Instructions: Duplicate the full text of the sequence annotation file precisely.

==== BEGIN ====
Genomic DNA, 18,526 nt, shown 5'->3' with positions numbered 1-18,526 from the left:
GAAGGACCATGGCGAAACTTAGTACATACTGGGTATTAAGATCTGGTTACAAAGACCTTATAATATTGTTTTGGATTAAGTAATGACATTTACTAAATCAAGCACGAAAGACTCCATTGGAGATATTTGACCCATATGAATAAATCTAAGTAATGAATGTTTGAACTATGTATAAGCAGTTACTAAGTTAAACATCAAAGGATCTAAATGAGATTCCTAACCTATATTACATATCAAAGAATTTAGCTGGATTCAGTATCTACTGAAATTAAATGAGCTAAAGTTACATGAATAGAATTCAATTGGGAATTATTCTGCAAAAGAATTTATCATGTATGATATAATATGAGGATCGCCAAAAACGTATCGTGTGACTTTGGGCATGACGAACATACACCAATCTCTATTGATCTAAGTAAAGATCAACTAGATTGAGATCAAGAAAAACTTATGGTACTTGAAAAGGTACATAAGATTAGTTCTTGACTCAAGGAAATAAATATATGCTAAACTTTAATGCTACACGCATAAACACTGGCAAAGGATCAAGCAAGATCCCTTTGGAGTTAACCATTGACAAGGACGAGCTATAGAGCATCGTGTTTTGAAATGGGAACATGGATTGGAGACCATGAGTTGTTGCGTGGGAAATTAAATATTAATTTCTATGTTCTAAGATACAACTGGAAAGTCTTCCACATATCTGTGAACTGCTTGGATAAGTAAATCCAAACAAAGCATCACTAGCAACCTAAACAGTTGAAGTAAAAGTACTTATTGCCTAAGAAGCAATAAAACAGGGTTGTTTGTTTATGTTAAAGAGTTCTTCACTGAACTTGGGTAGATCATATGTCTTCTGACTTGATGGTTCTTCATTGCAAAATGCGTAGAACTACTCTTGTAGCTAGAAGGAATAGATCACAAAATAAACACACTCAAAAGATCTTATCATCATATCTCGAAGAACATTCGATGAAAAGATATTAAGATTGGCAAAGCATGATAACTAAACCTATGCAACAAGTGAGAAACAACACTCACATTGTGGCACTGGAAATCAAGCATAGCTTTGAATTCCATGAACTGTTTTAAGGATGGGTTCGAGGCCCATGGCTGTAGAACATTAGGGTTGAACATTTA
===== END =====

Genomic DNA, 18,526 nt, shown 5'->3' with positions numbered 1-18,526 from the left:
GAAGGACCATGGCGAAACTTAGTACATACTGGGTATTAAGATCTGGTTACAAAGACCTTATAATATTGTTTTGGATTAAGTAATGACATTTACTAAATCAAGCACGAAAGACTCCATTGGAGATATTTGACCCATATGAATAAATCTAAGTAATGAATGTTTGAACTATGTATAAGCAGTTACTAAGTTAAACATCAAAGGATCTAAATGAGATTCCTAACCTATATTACATATCAAAGAATTTAGCTGGATTCAGTATCTACTGAAATTAAATGAGCTAAAGTTACATGAATAGAATTCAATTGGGAATTATTCTGCAAAAGAATTTATCATGTATGATATAATATGAGGATCGCCAAAAACGTATCGTGTGACTTTGGGCATGACGAACATACACCAATCTCTATTGATCTAAGTAAAGATCAACTAGATTGAGATCAAGAAAAACTTATGGTACTTGAAAAGGTACATAAGATTAGTTCTTGACTCAAGGAAATAAATATATGCTAAACTTTAATGCTACACGCATAAACACTGGCAAAGGATCAAGCAAGATCCCTTTGGAGTTAACCATTGACAAGGACGAGCTATAGAGCATCGTGTTTTGAAATGGGAACATGGATTGGAGACCATGAGTTGTTGCGTGGGAAATTAAATATTAATTTCTATGTTCTAAGATACAACTGGAAAGTCTTCCACATATCTGTGAACTGCTTGGATAAGTAAATCCAAACAAAGCATCACTAGCAACCTAAACAGTTGAAGTAAAAGTACTTATTGCCTAAGAAGCAATAAAACAGGGTTGTTTGTTTATGTTAAAGAGTTCTTCACTGAACTTGGGTAGATCATATGTCTTCTGACTTGATGGTTCTTCATTGCAAAATGCGTAGAACTACTCTTGTAGCTAGAAGGAATAGATCACAAAATAAACACACTCAAAAGATCTTATCATCATATCTCGAAGAACATTCGATGAAAAGATATTAAGATTGGCAAAGCATGATAACTAAACCTATGCAACAAGTGAGAAACAACACTCACATTGTGGCACTGGAAATCAAGCATAGCTTTGAATTCCATGAACTGTTTTAAGGATGGGTTCGAGGCCCATGGCTGTAGAACATTAGGGTTGAACATTTA